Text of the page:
university

He’s Korean, isn’t he?

Visiting Tokyo’s most famous Jesuit university, my friend and I immediately noticed this guy, and we both assumed he must be Korean. Why are we so quick to assume that very good-looking, masculine guys are Korean? He probably is!

Classy girlish looks at Jesuit school’s fall festival

Compared to the blonde yankii undressed on the pavement, these autumn looks at Tokyo’s finest Jesuit university are both girlish and classy. Drop pants, check. Luxury label, check. Overcoat with baseball cap, check. Tongue out of mouth, check. Expensive and complicated lady’s hair, check, check, check.

It’s not OK to wear slippers outdoors

OK. I said it. I try to be open-minded about fashion, but sometimes I just have to say “no!”

Walking towards an appointment at a university in Yotsuya, I noticed that this young guy was wearing a new fashion: an informal shirt with a plaid tie. The new part was that the tie material exactly matched a small detail at the bottom of the shirt’s seam. Way to retail matching parts and look put together even if the shirt is not conventionally associated with ties.

What deeply offended me is that this young guy was wearing slippers. Yuck! Walking through Tokyo in bedroom slippers is unsanitary, unpolished, and unacceptable. These soft slippers are bad, but not as bad as the other university I often visit where students (and some faculty) wear those horrid plastic slippers that are best relegated to “bathroom slipper status.” I think those wearing them consider them comfortable, but I just see them as the nastiest excuse for footwear on earth. I’d rather go barefoot!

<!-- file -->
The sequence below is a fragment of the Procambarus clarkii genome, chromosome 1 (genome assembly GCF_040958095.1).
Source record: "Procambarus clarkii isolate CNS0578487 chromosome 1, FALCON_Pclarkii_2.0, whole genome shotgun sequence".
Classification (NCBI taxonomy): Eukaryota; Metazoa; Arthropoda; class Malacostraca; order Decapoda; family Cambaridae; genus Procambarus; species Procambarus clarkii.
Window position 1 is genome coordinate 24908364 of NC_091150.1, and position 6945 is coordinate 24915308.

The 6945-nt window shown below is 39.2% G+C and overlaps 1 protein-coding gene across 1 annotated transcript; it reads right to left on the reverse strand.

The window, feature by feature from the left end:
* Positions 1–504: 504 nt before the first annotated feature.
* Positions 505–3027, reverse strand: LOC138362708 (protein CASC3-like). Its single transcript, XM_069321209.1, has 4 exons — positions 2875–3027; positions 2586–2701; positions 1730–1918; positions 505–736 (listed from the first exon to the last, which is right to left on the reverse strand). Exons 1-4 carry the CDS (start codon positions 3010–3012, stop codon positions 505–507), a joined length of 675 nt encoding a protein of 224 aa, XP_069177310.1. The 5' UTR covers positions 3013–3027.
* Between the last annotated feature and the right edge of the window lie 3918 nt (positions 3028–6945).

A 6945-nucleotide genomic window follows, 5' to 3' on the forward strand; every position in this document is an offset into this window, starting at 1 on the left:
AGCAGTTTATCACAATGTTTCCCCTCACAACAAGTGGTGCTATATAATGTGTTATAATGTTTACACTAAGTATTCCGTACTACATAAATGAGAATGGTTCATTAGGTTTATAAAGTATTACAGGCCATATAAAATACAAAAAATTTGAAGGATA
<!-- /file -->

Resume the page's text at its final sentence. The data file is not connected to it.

I hope that this public fashion photo satisfies some of the readers who offered such lovely congratulations recently. I am sorry if not all street fashion is Tokyo Moe approved. Just noted and dispersed.

Student ceramic show

I did not have a chance to post these photos earlier. Late last month, we had the annual student ceramic show. My second one! I was so surprised to see almost all of what I exhibited: two lattice-shaped bizen vases, six mugs, and a few other bizen vases which I made in May during the studio trip.

In addition to my super loyal customer and Japanese aunt, my university friend bought one piece, as did the wife of a famous antique dealer and several people I do not know. In addition, I am now working on orders for more mugs.

More photos after the jump.

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Queer-Straight Divide

Out the door

As many of my readers know, I am maintaining two blogs: this one about personal interests (ranging oddly from flowers to pottery to male hair and female geeks), and another about a public policy research project sponsored by a prominent foundation and corporation. I have purposely not linked the two blogs, so as to provide more freedom for me to write candidly about my thoughts and interests in this blog.

Prior to moving to Tokyo, I have always been out. Youthful activism and a hostile academic environment shaped my professional career in unexpected ways. It is ironic that the elite academic department that blacklisted me is one that claims a dedication to cultural relativism and openness. I have no regrets, and have been able to reclaim and re-purpose my academic training into a career first in industry and now in public policy.

Creating a new life in Tokyo presents new challenges to a queer identity. With no threat of anti-gay violence in Japan, the flip side is a complete expectation of heterosexuality. And, for the first time, perhaps because of middle age, a new environment, a desire to “be harmonious,” and the sheer quantity of new people I meet every week, I feel an unfamiliar hesitation to challenge conceptions when I am asking new contacts for help and orientation.

This has led to some awkward situations for me. Continue reading long post